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How to Prune Southern Magnolia

By Kelly Shetsky ; Updated September 21, 2017

Southern magnolia is found in many parts of the warmer and subtropical climates in North America, growing predominantly in Florida and the Carolinas. It also goes by the names evergreen magnolia and bull bay. The species can grow up to 80 feet high and 40 feet wide. It thrives in rich soil and along moist river swamps. The southern magnolia is easily recognized because of its large flowers that bloom throughout the summer. They are creamy white in color, with bright purple centers and a pleasing aroma. Pruning southern magnolia

Prune southern magnolia in the off-season, when it is not blooming. Pruning in the winter will allow you to better see the structure of the tree and prevent pruning damage.

Use pruning shears on the thinnest of branches and graduate up to a pruning saw or chain saw for thick limbs. Achieve a clean cut to prevent bark damage.

Make all pruning cuts at the collar, which is the thick section next to the joint shared with another branch or limb. The tissue will heal in this area.

Climb a ladder and look through the tree's canopy for branches that are dead, broken or damaged. Remove them immediately.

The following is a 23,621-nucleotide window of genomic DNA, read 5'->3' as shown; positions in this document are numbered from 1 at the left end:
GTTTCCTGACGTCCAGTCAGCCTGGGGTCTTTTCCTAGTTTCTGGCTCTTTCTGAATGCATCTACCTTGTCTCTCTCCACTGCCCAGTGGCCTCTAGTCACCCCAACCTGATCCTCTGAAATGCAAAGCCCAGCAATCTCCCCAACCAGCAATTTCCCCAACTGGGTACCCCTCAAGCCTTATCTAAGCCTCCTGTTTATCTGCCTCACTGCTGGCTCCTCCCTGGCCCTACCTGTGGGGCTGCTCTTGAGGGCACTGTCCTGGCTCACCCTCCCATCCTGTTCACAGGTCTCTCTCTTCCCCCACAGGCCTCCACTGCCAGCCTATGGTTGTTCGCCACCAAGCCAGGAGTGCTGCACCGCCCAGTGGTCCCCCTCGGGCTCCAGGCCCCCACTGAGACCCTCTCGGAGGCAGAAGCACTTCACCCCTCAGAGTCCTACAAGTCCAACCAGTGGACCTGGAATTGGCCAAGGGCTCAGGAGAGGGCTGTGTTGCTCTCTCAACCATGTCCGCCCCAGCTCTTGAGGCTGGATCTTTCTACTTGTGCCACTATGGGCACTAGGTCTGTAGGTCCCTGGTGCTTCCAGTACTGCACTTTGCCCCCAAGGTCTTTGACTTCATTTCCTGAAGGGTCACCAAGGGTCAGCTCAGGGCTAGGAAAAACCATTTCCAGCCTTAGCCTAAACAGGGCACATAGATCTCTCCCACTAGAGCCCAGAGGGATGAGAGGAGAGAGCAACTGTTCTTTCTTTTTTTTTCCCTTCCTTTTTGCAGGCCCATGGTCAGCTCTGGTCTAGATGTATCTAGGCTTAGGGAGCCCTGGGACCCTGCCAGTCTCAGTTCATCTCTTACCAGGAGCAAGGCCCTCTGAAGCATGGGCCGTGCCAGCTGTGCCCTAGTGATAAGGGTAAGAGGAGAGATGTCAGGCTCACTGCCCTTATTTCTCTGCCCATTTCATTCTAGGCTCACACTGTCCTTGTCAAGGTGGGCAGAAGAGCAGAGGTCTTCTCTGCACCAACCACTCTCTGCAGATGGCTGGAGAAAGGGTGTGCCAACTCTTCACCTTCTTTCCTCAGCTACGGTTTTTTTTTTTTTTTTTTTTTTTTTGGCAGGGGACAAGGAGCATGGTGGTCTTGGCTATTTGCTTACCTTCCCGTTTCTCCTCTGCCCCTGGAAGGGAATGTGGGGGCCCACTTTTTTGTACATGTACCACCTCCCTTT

Prune tree branches that have formed weak, tight crotches with the tree trunk or other branches. Ideally, a 60 degree angle provides the best strength in limbs.

Remove the bottom part of the southern magnolia's canopy because it tends to droop downward, blocking vehicles or pedestrians beneath. Cut off the limbs that are bent downward at the joint they share with other limbs.

 

Things You Will Need

  • Pruning shears
  • Pruning saw
  • Chainsaw
  • Gloves
  • Ladder

Warnings

  • Don't leave stumps when pruning southern magnolia.
  • Don't attempt to prune southern magnolia that has grown close to power lines. Call the utility company.

About the Author

 

Based in New York State, Kelly Shetsky started writing in 1999. She is a broadcast journalist-turned Director of Marketing and Public Relations and has experience researching, writing, producing and reporting. She writes for several websites, specializing in gardening, medical, health and fitness, entertainment and travel. Shetsky has a Bachelor of Arts in communications from Marist College.